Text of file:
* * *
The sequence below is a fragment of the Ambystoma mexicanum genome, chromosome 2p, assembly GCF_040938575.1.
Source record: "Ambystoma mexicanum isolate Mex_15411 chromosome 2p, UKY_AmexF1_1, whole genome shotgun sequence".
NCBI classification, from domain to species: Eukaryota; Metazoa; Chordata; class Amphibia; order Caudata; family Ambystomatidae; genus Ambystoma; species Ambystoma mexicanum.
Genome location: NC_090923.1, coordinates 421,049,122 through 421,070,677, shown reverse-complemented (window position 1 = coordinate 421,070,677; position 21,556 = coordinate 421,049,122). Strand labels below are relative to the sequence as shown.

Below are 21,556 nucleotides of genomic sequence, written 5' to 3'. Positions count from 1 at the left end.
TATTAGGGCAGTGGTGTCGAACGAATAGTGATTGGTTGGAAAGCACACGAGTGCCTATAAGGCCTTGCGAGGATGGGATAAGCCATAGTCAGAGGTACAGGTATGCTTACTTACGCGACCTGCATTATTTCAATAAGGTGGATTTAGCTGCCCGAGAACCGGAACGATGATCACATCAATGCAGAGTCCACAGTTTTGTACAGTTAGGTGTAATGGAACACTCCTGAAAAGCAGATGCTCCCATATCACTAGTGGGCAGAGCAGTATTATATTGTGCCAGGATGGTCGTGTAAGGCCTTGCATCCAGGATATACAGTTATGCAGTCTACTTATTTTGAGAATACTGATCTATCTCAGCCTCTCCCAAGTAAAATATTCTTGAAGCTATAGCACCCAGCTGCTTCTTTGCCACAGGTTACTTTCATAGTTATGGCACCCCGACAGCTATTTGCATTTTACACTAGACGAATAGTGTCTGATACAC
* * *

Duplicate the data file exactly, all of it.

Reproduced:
The sequence below is a fragment of the Ambystoma mexicanum genome, chromosome 2p, assembly GCF_040938575.1.
Source record: "Ambystoma mexicanum isolate Mex_15411 chromosome 2p, UKY_AmexF1_1, whole genome shotgun sequence".
NCBI classification, from domain to species: Eukaryota; Metazoa; Chordata; class Amphibia; order Caudata; family Ambystomatidae; genus Ambystoma; species Ambystoma mexicanum.
Genome location: NC_090923.1, coordinates 421,049,122 through 421,070,677, shown reverse-complemented (window position 1 = coordinate 421,070,677; position 21,556 = coordinate 421,049,122). Strand labels below are relative to the sequence as shown.

Below are 21,556 nucleotides of genomic sequence, written 5' to 3'. Positions count from 1 at the left end.
TATTAGGGCAGTGGTGTCGAACGAATAGTGATTGGTTGGAAAGCACACGAGTGCCTATAAGGCCTTGCGAGGATGGGATAAGCCATAGTCAGAGGTACAGGTATGCTTACTTACGCGACCTGCATTATTTCAATAAGGTGGATTTAGCTGCCCGAGAACCGGAACGATGATCACATCAATGCAGAGTCCACAGTTTTGTACAGTTAGGTGTAATGGAACACTCCTGAAAAGCAGATGCTCCCATATCACTAGTGGGCAGAGCAGTATTATATTGTGCCAGGATGGTCGTGTAAGGCCTTGCATCCAGGATATACAGTTATGCAGTCTACTTATTTTGAGAATACTGATCTATCTCAGCCTCTCCCAAGTAAAATATTCTTGAAGCTATAGCACCCAGCTGCTTCTTTGCCACAGGTTACTTTCATAGTTATGGCACCCCGACAGCTATTTGCATTTTACACTAGACGAATAGTGTCTGATACAC